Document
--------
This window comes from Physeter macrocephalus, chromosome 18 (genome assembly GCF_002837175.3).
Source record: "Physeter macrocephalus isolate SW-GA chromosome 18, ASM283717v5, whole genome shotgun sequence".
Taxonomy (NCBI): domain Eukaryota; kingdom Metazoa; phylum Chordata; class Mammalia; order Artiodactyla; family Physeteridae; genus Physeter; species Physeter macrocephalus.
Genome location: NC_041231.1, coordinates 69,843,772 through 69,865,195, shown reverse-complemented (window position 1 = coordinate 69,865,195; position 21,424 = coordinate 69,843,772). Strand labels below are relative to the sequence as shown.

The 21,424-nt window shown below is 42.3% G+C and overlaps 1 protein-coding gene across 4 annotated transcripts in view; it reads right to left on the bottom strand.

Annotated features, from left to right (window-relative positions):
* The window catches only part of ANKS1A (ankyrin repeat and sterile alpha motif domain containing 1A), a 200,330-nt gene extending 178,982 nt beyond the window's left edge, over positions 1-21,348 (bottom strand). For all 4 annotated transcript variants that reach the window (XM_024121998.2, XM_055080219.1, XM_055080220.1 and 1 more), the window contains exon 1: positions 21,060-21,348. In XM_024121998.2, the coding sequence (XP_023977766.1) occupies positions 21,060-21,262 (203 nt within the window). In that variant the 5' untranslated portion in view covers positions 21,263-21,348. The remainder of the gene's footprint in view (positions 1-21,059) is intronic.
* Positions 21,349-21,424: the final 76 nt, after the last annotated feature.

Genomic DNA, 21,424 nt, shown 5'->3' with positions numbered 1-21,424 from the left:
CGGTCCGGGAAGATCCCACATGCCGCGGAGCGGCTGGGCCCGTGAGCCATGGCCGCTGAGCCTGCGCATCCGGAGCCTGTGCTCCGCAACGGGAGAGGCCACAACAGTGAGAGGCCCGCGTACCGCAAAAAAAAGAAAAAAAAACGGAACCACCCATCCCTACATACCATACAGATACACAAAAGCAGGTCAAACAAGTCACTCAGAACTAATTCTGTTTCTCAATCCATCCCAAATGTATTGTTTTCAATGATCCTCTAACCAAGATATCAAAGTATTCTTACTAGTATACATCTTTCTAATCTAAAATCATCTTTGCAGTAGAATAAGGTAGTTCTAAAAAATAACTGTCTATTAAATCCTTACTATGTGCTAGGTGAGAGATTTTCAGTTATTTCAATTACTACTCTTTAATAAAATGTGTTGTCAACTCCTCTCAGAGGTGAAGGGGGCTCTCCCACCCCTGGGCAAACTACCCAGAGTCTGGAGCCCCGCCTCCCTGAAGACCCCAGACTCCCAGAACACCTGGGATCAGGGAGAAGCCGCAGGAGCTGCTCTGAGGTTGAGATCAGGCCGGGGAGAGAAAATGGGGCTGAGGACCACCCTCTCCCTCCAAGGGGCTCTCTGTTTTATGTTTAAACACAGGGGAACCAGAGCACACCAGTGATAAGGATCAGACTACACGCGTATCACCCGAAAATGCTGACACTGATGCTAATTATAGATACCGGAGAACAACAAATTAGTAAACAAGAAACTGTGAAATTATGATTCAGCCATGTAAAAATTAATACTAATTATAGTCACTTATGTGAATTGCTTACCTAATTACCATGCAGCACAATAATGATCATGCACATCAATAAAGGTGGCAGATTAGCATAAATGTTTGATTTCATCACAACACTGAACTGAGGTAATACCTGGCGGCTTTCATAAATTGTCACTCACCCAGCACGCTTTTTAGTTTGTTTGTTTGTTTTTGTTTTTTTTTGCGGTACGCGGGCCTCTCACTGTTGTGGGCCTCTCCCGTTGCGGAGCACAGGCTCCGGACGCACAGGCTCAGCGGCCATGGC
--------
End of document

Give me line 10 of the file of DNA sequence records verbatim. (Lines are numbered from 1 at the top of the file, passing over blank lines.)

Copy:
CGGTCCGGGAAGATCCCACATGCCGCGGAGCGGCTGGGCCCGTGAGCCATGGCCGCTGAGCCTGCGCATCCGGAGCCTGTGCTCCGCAACGGGAGAGGCCACAACAGTGAGAGGCCCGCGTACCGCAAAAAAAAGAAAAAAAAACGGAACCACCCATCCCTACATACCATACAGATACACAAAAGCAGGTCAAACAAGTCACTCAGAACTAATTCTGTTTCTCAATCCATCCCAAATGTATTGTTTTCAATGATCCTCTAACCAAGATATCAAAGTATTCTTACTAGTATACATCTTTCTAATCTAAAATCATCTTTGCAGTAGAATAAGGTAGTTCTAAAAAATAACTGTCTATTAAATCCTTACTATGTGCTAGGTGAGAGATTTTCAGTTATTTCAATTACTACTCTTTAATAAAATGTGTTGTCAACTCCTCTCAGAGGTGAAGGGGGCTCTCCCACCCCTGGGCAAACTACCCAGAGTCTGGAGCCCCGCCTCCCTGAAGACCCCAGACTCCCAGAACACCTGGGATCAGGGAGAAGCCGCAGGAGCTGCTCTGAGGTTGAGATCAGGCCGGGGAGAGAAAATGGGGCTGAGGACCACCCTCTCCCTCCAAGGGGCTCTCTGTTTTATGTTTAAACACAGGGGAACCAGAGCACACCAGTGATAAGGATCAGACTACACGCGTATCACCCGAAAATGCTGACACTGATGCTAATTATAGATACCGGAGAACAACAAATTAGTAAACAAGAAACTGTGAAATTATGATTCAGCCATGTAAAAATTAATACTAATTATAGTCACTTATGTGAATTGCTTACCTAATTACCATGCAGCACAATAATGATCATGCACATCAATAAAGGTGGCAGATTAGCATAAATGTTTGATTTCATCACAACACTGAACTGAGGTAATACCTGGCGGCTTTCATAAATTGTCACTCACCCAGCACGCTTTTTAGTTTGTTTGTTTGTTTTTGTTTTTTTTTGCGGTACGCGGGCCTCTCACTGTTGTGGGCCTCTCCCGTTGCGGAGCACAGGCTCCGGACGCACAGGCTCAGCGGCCATGGC